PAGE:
The battle for New Mexico House District 24 has begun to look like a battle between a spender and a saver.
Campaign finance reports show that Rep. Elizabeth Thomson, the Democratic incumbent, has been an avid spender, paying out almost 66 percent of her total campaign contributions.
Conrad James, the Republican challenger, has spent only about 33 percent of his campaign funds.
In dollars, that comes to $56,615 in spending by Thomson, and $28,088 by James, according to recent reports filed between Sept. 8 and Oct. 13 with the New Mexico Secretary of State’s Office.
Thomson, according to what she reported to the Secretary of State’s Office, spent her funds on a campaign staff, which includes a campaign manager, direct mail and miscellaneous fees. In addition to several paid campaigners, she relies on volunteers to assist in canvassing.
James spent the bulk of his expenditures on mail pieces, yard signs, stamps and $14 on Paypal transaction fees.
Timothy Krebs, professor of political science at the University of New Mexico, said he suspects James has been saving money throughout the primaries in order to spend closer to the general elections. Thomson, meanwhile, has been spending more quickly to get ahead of James early on.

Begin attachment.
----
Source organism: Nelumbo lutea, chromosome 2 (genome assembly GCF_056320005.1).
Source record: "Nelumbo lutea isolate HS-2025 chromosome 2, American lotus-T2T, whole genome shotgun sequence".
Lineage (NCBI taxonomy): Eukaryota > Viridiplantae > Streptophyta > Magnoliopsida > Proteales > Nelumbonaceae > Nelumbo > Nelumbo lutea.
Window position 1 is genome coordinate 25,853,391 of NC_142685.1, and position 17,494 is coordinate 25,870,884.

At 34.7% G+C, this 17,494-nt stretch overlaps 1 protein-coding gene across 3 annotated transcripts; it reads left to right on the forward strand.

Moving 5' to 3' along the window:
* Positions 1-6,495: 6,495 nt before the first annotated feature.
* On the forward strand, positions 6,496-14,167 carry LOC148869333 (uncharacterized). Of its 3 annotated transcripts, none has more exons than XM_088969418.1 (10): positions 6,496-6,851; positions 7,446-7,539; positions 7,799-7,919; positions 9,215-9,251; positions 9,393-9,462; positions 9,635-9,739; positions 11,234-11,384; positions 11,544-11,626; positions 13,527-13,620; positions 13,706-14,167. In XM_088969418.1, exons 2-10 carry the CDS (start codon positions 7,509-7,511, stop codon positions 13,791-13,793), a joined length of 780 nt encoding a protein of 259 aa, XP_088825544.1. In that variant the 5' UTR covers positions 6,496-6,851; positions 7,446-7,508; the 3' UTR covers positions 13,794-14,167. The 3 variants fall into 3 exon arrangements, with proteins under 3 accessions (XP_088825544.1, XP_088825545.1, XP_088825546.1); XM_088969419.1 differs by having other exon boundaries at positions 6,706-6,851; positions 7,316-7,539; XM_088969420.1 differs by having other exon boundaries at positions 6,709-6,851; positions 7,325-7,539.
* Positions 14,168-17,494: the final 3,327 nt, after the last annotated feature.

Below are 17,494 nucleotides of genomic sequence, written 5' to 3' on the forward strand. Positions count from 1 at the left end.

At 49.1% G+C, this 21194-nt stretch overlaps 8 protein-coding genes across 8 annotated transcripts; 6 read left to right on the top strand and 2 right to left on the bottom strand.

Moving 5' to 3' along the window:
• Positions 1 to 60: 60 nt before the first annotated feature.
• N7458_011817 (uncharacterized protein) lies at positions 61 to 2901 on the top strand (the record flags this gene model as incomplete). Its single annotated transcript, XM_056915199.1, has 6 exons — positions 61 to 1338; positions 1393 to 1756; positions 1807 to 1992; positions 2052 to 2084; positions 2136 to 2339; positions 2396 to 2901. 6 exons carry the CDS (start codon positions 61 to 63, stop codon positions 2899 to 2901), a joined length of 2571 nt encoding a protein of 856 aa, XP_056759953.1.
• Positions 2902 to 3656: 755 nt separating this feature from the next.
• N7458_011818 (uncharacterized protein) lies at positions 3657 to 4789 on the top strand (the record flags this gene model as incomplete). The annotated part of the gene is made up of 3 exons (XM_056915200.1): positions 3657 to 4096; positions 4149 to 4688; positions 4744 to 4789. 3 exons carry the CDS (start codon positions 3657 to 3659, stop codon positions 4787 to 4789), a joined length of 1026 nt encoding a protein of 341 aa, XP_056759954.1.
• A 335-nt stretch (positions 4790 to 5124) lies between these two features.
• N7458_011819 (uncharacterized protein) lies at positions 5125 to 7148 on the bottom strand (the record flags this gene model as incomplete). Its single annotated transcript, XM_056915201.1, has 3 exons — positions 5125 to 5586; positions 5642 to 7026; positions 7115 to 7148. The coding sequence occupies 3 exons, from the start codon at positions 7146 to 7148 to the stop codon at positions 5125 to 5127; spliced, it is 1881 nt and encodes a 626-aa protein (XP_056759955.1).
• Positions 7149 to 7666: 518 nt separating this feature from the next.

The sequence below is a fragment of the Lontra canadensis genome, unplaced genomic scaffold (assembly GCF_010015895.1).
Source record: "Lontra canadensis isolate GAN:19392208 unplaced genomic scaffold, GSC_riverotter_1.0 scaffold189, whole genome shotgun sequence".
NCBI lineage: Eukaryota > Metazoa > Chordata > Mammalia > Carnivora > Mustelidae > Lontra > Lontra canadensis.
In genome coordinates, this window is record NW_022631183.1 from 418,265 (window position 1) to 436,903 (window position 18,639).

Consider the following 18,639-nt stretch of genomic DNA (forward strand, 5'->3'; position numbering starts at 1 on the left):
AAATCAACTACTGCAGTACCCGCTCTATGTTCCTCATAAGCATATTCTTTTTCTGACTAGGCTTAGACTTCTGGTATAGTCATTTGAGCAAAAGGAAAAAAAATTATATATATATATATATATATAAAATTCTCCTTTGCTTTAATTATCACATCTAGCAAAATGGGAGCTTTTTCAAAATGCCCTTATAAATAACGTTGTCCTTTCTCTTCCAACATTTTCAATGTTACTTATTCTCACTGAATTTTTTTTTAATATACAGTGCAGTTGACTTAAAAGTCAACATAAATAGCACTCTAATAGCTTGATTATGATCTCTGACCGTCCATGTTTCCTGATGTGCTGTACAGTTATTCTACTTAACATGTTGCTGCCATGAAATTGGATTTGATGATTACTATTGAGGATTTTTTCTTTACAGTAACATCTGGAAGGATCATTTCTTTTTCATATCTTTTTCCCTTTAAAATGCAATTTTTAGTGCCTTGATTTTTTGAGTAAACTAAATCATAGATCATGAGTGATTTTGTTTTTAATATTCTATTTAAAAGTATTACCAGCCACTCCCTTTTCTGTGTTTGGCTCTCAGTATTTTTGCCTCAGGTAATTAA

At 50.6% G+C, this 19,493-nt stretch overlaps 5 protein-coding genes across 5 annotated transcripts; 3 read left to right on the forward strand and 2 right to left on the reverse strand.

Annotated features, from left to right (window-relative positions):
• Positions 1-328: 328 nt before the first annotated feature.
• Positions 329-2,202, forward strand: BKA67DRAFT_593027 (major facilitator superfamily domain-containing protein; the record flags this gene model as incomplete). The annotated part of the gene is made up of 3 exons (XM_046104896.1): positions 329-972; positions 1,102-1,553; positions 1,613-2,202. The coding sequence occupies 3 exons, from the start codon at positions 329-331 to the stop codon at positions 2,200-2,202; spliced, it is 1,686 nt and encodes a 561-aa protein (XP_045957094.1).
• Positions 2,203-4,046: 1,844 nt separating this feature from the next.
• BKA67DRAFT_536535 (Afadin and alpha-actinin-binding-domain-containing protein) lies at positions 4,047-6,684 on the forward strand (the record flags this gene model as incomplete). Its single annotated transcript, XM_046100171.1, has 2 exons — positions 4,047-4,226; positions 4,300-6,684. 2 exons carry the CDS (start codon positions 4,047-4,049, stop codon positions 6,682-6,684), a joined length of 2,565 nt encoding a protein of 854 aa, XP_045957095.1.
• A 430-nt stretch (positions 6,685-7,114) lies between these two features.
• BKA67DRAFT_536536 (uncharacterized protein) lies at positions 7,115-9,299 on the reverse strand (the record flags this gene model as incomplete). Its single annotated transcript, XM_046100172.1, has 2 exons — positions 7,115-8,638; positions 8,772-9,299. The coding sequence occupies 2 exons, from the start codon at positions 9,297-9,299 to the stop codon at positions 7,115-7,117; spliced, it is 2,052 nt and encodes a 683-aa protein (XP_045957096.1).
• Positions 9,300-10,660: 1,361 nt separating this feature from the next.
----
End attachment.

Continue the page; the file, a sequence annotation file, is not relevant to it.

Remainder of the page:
“There is going to be a ton of spending in the last month,” Krebs said. “What they are doing is they are waiting to put some money in this election. There is going to be a big push down the stretch.”
Krebs said Thomson’s spending is actually going be less productive because she is the incumbent and already has more name recognition than James.
“His spending is really effective because he is not as widely known,” Krebs said. “And because he is not as widely known, the increase [of] his name recognition is going to be significantly greater than hers.”
Since February 2014, James has spent $29,879 compared to Thomson, who has spent $101,577, reports show.
Individual donations make up 31 percent of Thomson’s total contributions and five percent of James’ contributions, according to recent campaign finance reports.
Campaigns, political action committees, businesses and tribal governments, such as Ohkay Owingeh, which has donated $1,000, account for 66 percent of Thomson’s monetary contributions.
The largest donation she received was $2,600 from the Southwest Leadership Fund, which is a political action committee. According to followthemoney.org, the Southwest Leadership Fund had donated $357,498 to 55 different democratic candidates and committees since 2010.
A large majority of James’ contributions, about 91 percent, comes from PACs, companies, and tribal governments. One of the PACs that has donated to James is New Mexico Forward. The committee has donated to ten other campaigns and out of all the donations it has made, one of its largest donation this election year, so far, was $5,200 to James’ campaign.
Thomson has in-kind contributions, which are donations other than monetary.
In-kind contributions from Albuquerque Area Firefighters and the Democratic Party of New Mexico account for $2,089. According to past finance reports, James has had in-kind contributions for this campaign, but none were reported recently.